• Determine your audience and whether you have any existing partners that will work through this idea with you.
  • Give yourself plenty of time to create a targeted, multi-channel promotional plan.
  • Visual imagery is important in attracting talent and sharing details of the event.
  • Schedule a pre-fair call with the recruiters to talk through what to expect and how you might want to handle certain requests or situations.
  • Make sure that your page (booth) is properly manned during the allotted career fair time, and for a day or two after (questions continue to trickle in).
  • Measure results using Facebook Insights, ATS data, and feedback from the entire team to determine whether the event was successful and worth doing again.

Since our most recent event, we’ve had two student organizations reach out with interest to our team. When you can bring people, technology, and opportunities together for the greater good … it’s a beautiful thing. Thanks, Facebook.

Shine Bright: How to Stand Out at Job Fairs, Networking Events, and More

Lakeisha MathewsLakeisha M. Mathews, Director, Career and Professional Development Center, University of Baltimore
Twitter: @RightResumes_CC
LinkedIn: www.linkedin.com/in/lakeishamathews/

Pop singer Rihanna’s 2012 song titled “Diamonds” topped the charts in more than 20 countries and became her 12th number-one single going quadruple platinum and selling more than 7.5 million copies worldwide. The song is about a couple’s love that is so strong it shines bright as a diamond. The chorus is my favorite part, where the singer chants: “Shine bright like a diamond…You’re a shooting star I see…So shine bright…We’re beautiful like diamonds in the sky.”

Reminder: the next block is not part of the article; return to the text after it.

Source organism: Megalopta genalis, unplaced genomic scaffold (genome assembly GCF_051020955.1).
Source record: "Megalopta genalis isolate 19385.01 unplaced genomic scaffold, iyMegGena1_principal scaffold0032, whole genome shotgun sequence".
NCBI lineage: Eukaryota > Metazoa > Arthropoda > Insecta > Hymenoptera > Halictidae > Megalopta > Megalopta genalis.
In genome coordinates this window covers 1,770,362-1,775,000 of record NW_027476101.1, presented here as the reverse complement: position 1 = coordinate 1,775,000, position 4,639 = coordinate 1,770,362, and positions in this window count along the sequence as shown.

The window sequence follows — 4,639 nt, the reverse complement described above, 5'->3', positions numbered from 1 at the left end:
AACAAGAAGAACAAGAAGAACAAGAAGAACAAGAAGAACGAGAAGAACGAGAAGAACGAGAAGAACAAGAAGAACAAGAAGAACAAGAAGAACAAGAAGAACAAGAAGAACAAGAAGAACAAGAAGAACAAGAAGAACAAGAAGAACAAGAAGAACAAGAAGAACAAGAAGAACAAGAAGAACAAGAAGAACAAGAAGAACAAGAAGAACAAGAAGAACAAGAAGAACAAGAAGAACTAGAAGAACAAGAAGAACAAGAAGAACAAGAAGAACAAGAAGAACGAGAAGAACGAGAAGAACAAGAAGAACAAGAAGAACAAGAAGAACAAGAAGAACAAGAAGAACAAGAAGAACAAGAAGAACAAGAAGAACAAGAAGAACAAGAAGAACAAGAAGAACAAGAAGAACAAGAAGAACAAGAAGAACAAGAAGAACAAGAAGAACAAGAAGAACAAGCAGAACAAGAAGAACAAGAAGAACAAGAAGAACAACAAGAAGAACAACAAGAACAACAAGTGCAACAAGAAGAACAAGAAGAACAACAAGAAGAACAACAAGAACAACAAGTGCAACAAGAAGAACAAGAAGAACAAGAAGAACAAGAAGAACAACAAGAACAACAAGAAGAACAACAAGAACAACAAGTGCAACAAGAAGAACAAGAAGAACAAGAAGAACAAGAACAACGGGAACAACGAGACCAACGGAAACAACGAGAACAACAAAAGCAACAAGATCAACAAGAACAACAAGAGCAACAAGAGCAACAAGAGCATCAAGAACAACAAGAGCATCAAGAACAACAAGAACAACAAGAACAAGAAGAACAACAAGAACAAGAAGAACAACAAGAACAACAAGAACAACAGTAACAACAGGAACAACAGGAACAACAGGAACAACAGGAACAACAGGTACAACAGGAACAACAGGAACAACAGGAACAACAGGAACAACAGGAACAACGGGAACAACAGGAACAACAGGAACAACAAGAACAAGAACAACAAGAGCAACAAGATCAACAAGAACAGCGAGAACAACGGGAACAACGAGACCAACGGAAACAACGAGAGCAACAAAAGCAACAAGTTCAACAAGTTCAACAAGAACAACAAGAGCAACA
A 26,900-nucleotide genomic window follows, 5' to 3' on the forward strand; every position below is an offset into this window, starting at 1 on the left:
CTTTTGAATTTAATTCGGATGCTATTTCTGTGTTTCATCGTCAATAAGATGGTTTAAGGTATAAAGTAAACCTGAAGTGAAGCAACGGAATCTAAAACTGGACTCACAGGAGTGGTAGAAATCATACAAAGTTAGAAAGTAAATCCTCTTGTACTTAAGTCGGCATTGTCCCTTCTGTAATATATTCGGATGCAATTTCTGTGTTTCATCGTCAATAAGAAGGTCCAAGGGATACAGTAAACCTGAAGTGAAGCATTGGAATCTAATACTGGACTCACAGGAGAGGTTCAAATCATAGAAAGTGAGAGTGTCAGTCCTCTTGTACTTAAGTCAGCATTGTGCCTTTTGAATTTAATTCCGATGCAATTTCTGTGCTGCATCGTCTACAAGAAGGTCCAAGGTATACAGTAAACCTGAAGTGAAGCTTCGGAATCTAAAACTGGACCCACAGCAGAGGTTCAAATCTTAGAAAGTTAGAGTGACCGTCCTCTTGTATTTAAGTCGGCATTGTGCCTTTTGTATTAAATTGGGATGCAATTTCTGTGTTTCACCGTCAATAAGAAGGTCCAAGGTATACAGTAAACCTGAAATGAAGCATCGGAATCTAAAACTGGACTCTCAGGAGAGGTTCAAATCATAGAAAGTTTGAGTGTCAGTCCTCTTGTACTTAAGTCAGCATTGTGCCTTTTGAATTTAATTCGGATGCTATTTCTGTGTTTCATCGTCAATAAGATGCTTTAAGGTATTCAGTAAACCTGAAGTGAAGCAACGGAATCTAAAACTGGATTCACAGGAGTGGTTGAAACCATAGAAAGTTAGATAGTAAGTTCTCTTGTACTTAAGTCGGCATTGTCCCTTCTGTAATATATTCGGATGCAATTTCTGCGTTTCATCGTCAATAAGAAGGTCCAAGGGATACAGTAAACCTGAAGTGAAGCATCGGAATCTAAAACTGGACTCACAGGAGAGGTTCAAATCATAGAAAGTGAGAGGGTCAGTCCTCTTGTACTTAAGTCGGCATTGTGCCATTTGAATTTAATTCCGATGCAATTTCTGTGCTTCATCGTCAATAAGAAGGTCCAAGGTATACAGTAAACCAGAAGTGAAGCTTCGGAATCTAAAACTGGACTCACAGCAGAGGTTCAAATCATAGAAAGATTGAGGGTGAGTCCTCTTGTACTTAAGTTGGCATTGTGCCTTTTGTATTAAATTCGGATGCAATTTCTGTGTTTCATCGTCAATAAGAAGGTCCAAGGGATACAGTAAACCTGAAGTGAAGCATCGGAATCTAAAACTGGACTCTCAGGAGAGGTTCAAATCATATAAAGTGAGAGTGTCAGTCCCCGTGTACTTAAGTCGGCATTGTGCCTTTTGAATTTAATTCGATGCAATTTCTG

It’s not the song’s love story that strikes me the most, but the vivid imagery of two people being able to stand out amongst a crowd. To me, there is a correlation between standing out in a crowd and successful participation in networking events such as job fairs. Knowing how you stand out and shine in a crowd is relevant for students looking for work, launching careers, and seeking to build professional brands in today’s chaotic and competitive workplace. Professional brands are built on the ability to determine what separates you from another job seeker. Instead of teaching our students to look, act and sound like every other job seeker, we must teach them to shine and stand out from others.

We have all heard the 55/38/7 rule which asserts that success is based 55 percent on what you look like, 38  percent on what you sound like, and 7 percent on what you say. Oftentimes, students attend job fairs and networking events but leave without having established new connections or serious job prospects, not because they weren’t prepared, but because they didn’t stand out. When asked why they failed to broaden their network, students usually place the blame on the employer—saying the employer was not really looking to hire anyone. I turn the table, placing the responsibility with the student, because it’s no longer the early bird that gets the worm, but the bird that shows up and shines bright!

Building a professional brand that shines and stands out at networking events starts with developing a strong self-concept. That is, understanding your strengths, interests, skills, and talents, which all combine to shape your professional brand. This is a challenge for most young adults and even some career changers. To help students of all ages and backgrounds develop a strong awareness of their brand and identify their value factors—areas they shine in—I use the 55/38/7 rule: